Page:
Nifty Tidbits:

Originally printed in the Feb. 12, 2003 edition of the Illinois Valley News

Animals have some unique methods of communicating with other animals, particularly within their own species. It may not be as precise or complex as human speech, but animals can share large amounts of information. Most people know about tail movements of a dog, the rattling and hissing of snakes and especially the various calls of birds.
Scientists have learned a lot about birds and can identify many methods as well as reasons for bird communication. Bird calls are thought to announce territory boundaries and breeding availability and so bird singing is more noticeable in spring and summer. Also bird calls in social birds, such as crows and ravens, can communicate food sources and also danger to other members of their colony.
Woodpeckers are not noted for their singing ability but they can also communicate with sounds. Last summer an acorn woodpecker trained me to move away from the bird bath area when it was time for his afternoon drink. I can’t describe the sounds that he made but I learned that he was there and I should move out of his territory as least temporarily.
Acorn woodpeckers have another method using sound to communicate, probably for other members of their social group. It’s called drumming and it can be very annoying to someone trying to sleep, when they began drumming on the side of the house. These woodpeckers will drill large numbers of holes in poles, barns, houses, dead trees and other structures in order to store acorns. However, scientists have observed them drumming on hollow, resonant structures, and even sheet metal roofs and never attempting to store acorns, Other woodpeckers will also drum on trees to communicate, but nobody has learned to decipher their secret codes yet.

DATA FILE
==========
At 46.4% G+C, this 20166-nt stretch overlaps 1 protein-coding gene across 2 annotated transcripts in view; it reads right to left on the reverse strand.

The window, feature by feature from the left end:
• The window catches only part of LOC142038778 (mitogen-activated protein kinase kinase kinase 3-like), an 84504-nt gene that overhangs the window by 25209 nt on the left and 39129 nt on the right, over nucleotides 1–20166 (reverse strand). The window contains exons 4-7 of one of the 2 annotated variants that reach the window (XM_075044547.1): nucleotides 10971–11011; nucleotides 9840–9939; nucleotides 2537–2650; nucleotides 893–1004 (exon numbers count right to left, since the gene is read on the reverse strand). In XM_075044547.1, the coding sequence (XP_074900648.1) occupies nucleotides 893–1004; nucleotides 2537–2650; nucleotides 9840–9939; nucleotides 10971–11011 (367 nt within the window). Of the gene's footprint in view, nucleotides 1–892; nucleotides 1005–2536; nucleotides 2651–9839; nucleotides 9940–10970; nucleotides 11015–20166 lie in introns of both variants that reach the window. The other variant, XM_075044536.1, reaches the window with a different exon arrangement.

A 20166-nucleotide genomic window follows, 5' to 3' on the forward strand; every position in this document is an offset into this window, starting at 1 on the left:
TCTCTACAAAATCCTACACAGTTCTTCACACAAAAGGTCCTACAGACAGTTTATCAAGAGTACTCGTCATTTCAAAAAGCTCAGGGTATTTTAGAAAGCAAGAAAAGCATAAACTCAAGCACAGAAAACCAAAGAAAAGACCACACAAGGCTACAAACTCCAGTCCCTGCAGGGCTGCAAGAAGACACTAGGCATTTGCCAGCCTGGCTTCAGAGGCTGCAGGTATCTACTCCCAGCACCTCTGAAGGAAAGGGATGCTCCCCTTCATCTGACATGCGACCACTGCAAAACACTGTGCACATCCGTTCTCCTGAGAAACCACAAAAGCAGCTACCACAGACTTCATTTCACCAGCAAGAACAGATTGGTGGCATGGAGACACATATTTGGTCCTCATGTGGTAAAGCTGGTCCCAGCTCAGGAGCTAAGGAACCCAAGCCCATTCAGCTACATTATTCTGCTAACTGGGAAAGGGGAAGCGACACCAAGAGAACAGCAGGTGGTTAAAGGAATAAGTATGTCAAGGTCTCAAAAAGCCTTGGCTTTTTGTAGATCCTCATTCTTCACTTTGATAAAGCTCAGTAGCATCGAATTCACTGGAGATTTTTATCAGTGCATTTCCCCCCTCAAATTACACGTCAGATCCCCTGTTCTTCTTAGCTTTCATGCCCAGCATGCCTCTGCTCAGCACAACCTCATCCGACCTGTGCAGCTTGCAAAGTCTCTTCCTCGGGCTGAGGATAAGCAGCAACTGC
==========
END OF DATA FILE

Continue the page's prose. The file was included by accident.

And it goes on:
Acorn woodpeckers also use color to send messages. The red spot on top of their head, the flashy black and white pattern to their feathers, and particularly the large white rump which is exposed when they fly suddenly away, are all used as signals to other members of their colony.
Oak trees are a basic requirement of acorn woodpeckers and they are never found in areas which are lacking oak trees. They range from the coastal areas of southern Washington, south through western Oregon and California into Mexico wherever oak trees are abundant. Their scientific name is Melanerpes formicivorus and relates to their feeding habits and coloring. “Melanos” is Greek for black and “erpes” from “herpes” which is Greek for creeper. “Formica” is Latin for ant and “vorus” is Latin for eat or devour. Therefore they are the black creepers that eat ants. Actually they also eat acorns, nectar, fruit, flowers, as well as many different insects. They have also been seen eating grass seed and other birds eggs.
Acorn woodpeckers look like the clown of the forest but they have a very complex social life. This involves sharing mates and raising their young in a communal pattern. This relationship involves much communication and acorn woodpeckers have many methods to make sure it occurs.